The supermodel Naomi Campbell explains:
Part of the problem is that people only take models
at face value. In a way, what we do is like acting, except that we don't
speak. Because we don't speak, we don't have anything to say. What we try
to do is project all our emotion and personality through our faces, but
that can be misconstrued. ... When you have a very visual job, your appearance
is taken to be the most important thing about you. There is no defence
Therefore, models are denied their voices and are
represented only visually; they must depend on the team who created their
look to supply them with some sort of "statement". Since models are presented
as the feminine ideal, women are encouraged to do the same: to express
themselves most strongly at the visual level, leave the voice behind, turn
herself into a spectacle, an object. One needs only to frequent any nightclub
in order to witness this process.
In any case, the model's primary function is to create
the desire to consume. To successfully do that, the model must conform
to certain criteria set by the fashion industry--she must be beautiful,
perpetually young, impossibly thin, and abnormally tall. Why such fantastic
standards? Naomi Wolf writes:
Consumer culture is best supported by markets made
up of sexual clones, men who want objects and women who want to be objects,
and the object desired ever- changing, disposable, and dictated by the
market. The beautiful object of consumer pornography has a built-in obsolescence
Likewise, Gail Faurschou argues, "Fashion is
the logic of planned obsolescence--not just the necessity for market survival,
but the cycle of desire itself (80)..." Therefore, the models' extraordinary
and short-lived qualities work not only to create a perpetual desire for
products, but also to ensure their own disposability and continue indefinitely
the cycle of the "new".
As products of a postmodern consumerist society,
the role of the model reflects its qualities. As defined by Jameson, the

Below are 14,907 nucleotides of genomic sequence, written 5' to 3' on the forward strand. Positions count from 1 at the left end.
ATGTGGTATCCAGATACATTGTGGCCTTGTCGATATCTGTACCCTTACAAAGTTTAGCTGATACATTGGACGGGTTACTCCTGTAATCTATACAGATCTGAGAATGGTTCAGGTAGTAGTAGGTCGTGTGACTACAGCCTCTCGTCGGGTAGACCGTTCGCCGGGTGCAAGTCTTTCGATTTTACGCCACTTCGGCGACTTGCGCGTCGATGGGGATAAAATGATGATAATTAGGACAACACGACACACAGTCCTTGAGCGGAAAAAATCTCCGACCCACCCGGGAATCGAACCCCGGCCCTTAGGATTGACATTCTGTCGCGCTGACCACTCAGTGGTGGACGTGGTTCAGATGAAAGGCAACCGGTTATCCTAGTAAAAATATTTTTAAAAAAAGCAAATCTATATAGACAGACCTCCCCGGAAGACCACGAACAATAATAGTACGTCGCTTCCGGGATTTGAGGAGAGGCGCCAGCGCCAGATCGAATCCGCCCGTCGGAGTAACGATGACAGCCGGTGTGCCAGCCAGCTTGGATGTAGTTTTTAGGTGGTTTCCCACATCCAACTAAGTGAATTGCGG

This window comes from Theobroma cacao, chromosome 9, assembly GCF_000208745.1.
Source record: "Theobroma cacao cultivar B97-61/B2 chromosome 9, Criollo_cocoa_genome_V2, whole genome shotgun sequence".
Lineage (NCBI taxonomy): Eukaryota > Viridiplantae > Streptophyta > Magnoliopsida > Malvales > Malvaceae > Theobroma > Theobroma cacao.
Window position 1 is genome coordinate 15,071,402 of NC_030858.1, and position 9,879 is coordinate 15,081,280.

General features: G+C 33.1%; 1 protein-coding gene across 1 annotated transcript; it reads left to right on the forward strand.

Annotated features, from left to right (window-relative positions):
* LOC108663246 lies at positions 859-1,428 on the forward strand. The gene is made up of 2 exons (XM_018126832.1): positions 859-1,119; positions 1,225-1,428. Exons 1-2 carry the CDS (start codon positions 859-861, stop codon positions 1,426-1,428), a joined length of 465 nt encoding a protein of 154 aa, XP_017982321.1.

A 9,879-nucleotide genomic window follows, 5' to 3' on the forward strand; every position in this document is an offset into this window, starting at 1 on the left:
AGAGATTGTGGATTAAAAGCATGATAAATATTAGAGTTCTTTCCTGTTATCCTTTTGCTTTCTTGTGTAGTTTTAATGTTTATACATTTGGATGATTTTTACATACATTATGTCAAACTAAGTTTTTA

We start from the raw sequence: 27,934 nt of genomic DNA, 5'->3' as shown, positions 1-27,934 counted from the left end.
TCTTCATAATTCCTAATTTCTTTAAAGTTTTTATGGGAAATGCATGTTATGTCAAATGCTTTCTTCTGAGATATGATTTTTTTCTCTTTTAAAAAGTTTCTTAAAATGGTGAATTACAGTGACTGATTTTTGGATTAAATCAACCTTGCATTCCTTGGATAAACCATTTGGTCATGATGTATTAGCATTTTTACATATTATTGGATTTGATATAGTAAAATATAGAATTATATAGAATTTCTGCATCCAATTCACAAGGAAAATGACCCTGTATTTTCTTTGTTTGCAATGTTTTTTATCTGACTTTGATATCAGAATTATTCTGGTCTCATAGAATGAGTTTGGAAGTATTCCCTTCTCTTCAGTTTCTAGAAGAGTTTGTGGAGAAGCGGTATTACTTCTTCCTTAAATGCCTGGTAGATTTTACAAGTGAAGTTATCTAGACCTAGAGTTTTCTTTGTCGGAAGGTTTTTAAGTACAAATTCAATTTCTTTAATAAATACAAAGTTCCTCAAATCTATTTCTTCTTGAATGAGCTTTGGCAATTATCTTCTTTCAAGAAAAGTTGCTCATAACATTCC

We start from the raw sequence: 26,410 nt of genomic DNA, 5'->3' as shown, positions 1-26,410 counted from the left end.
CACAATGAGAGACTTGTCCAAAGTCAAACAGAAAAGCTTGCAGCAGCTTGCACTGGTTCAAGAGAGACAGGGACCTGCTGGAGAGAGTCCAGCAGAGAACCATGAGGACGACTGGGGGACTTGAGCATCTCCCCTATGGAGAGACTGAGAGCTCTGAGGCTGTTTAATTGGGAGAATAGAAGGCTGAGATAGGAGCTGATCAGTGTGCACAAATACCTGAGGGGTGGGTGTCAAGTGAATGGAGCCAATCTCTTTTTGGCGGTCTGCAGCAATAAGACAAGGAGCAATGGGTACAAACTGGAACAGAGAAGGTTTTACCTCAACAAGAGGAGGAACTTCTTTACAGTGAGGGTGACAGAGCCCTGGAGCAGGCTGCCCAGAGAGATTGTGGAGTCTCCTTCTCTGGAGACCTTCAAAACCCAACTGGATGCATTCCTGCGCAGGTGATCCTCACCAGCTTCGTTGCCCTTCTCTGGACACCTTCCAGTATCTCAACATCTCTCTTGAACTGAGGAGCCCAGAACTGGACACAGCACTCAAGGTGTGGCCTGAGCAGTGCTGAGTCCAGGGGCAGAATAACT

model personifies the death of the subject and her representation in time
and space likens to schizophrenic experience. Because of this lack of "reality",
models have become the ultimate fetish object, sentenced to expression
only through the visual. Their own exceptional qualities, however, are
short-lived and ensures their obsolescence, making room for new models
and perpetuating the cycle of desire. Presented as role models, women are
encouraged to emulate them by consuming the products the models are used
to sell, in a neverending chase for perfection that will never be reached,
that only drives the consumerist cycle.
-By Julia Chan, 1996
(Julia welcomes any discussion on this essay. Please
head on over to our Bulletin
Berger, John. Ways of Seeing. New York: The Viking Press, Inc.,
Craik, Jennifer. The Face of Fashion. New York: Routledge, 1994.
Faurschou, Gail. "Fashion and the Cultural Logic of Postmodernity"
Advertising and Consumer Culture. Ed. Jody Baker. Canadian Scholars'
Press, Inc., 1996, pp. 77-85.
Harris, Daniel. "Some Reflections on the Facial Expression of Fashion
Models: 100 Years of Vogue" in Salmagundi. Spring/Summer 1993,
98-99, pp. 12-140.
Jameson, Fredric. "Postmodernism and Consumer Society" in Advertising
and Consumer Culture. Ed. Jody Baker. Canadian Scholars' Press
1996, pp. 91-98.
Leiss, William, Stephen Kline, and Sut Jhally. Social Communication
Advertising. 2nd ed. Scarborough: Nelson Canada, 1990.
Wolf, Naomi. The Beauty Myth. Toronto: Vintage Books, 1991.
Last updated 11 June 1997 by Julia Chan, Patricia Connolly,
& Chris Kennedy
Julia Chan at firstname.lastname@example.org